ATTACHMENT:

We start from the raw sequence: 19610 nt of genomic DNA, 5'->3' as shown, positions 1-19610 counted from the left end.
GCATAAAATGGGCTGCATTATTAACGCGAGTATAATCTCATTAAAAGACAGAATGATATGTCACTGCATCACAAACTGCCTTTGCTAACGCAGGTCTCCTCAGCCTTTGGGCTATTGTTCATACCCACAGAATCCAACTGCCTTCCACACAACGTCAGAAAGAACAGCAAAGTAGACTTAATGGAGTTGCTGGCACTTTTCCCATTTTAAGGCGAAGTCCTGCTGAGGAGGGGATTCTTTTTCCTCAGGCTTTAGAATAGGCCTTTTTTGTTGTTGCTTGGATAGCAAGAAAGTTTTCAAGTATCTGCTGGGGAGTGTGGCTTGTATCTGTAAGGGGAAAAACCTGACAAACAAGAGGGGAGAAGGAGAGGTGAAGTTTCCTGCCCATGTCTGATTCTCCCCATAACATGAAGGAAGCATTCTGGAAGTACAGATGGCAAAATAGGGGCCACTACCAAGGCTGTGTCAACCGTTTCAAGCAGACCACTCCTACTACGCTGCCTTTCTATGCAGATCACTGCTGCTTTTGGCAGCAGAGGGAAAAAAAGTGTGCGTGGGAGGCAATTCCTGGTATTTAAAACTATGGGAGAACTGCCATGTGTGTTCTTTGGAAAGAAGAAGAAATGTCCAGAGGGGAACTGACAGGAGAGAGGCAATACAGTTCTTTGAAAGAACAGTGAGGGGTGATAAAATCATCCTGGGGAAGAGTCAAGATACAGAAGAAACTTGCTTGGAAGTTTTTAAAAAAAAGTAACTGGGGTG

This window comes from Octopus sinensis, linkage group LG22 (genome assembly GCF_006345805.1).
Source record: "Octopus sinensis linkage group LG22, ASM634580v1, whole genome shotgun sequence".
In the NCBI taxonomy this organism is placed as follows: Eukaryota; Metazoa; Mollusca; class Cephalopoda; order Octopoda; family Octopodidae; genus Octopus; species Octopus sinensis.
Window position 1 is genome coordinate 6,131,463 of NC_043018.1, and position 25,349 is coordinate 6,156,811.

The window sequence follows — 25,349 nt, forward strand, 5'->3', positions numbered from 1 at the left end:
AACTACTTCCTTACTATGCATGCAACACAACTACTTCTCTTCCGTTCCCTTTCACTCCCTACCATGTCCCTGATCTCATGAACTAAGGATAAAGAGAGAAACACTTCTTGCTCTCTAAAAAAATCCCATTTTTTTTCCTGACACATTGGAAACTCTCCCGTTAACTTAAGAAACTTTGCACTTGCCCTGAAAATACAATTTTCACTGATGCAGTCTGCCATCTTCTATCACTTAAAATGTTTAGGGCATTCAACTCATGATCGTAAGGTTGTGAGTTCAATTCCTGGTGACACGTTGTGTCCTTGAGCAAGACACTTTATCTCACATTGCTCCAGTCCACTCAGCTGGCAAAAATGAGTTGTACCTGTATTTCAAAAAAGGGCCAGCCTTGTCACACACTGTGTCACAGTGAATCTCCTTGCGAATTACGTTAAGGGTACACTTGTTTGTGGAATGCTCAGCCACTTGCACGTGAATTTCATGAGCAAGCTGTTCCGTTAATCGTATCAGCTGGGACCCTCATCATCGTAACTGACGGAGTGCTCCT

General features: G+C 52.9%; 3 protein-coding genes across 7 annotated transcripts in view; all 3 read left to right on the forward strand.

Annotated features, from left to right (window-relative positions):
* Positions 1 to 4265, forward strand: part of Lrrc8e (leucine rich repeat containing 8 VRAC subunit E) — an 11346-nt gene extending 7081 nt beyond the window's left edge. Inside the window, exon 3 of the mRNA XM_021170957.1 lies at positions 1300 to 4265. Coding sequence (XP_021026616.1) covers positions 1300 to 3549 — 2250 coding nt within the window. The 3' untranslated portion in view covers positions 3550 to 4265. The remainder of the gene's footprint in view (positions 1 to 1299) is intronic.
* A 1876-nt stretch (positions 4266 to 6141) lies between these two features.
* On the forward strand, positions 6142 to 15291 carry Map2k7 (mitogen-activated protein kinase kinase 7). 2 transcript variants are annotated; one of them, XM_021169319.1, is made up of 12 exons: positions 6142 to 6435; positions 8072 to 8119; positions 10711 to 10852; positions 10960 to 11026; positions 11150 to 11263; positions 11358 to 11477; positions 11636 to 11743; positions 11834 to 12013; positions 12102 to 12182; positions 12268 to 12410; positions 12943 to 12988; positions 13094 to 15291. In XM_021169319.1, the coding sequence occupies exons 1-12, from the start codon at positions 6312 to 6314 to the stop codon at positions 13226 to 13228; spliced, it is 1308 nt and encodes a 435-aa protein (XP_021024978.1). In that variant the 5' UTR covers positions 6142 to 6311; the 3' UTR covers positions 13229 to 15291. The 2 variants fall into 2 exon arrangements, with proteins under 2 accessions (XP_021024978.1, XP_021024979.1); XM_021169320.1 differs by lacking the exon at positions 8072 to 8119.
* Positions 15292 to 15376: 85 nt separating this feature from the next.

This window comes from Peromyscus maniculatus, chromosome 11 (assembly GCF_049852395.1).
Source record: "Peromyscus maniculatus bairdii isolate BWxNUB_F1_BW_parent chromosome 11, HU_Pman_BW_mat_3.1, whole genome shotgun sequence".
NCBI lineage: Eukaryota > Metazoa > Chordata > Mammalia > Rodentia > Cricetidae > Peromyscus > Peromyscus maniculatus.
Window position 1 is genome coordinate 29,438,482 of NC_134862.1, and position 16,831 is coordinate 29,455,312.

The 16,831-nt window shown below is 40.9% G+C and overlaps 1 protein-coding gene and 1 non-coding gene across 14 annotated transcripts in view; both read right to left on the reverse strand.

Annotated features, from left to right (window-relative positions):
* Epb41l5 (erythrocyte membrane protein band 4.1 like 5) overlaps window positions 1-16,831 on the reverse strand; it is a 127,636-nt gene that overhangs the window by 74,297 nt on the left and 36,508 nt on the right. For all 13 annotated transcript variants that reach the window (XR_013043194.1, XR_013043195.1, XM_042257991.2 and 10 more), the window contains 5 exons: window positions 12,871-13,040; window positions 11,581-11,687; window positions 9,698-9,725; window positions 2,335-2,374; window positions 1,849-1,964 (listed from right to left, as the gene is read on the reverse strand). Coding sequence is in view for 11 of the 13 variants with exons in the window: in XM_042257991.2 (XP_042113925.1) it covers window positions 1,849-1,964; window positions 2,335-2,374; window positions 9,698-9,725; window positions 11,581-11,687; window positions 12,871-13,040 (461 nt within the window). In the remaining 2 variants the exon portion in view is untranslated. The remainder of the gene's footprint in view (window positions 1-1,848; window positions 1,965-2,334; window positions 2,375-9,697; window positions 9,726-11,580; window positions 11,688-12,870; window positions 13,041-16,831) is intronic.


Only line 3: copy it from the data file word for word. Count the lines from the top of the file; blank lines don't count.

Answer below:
This window comes from Octopus sinensis, linkage group LG22 (genome assembly GCF_006345805.1).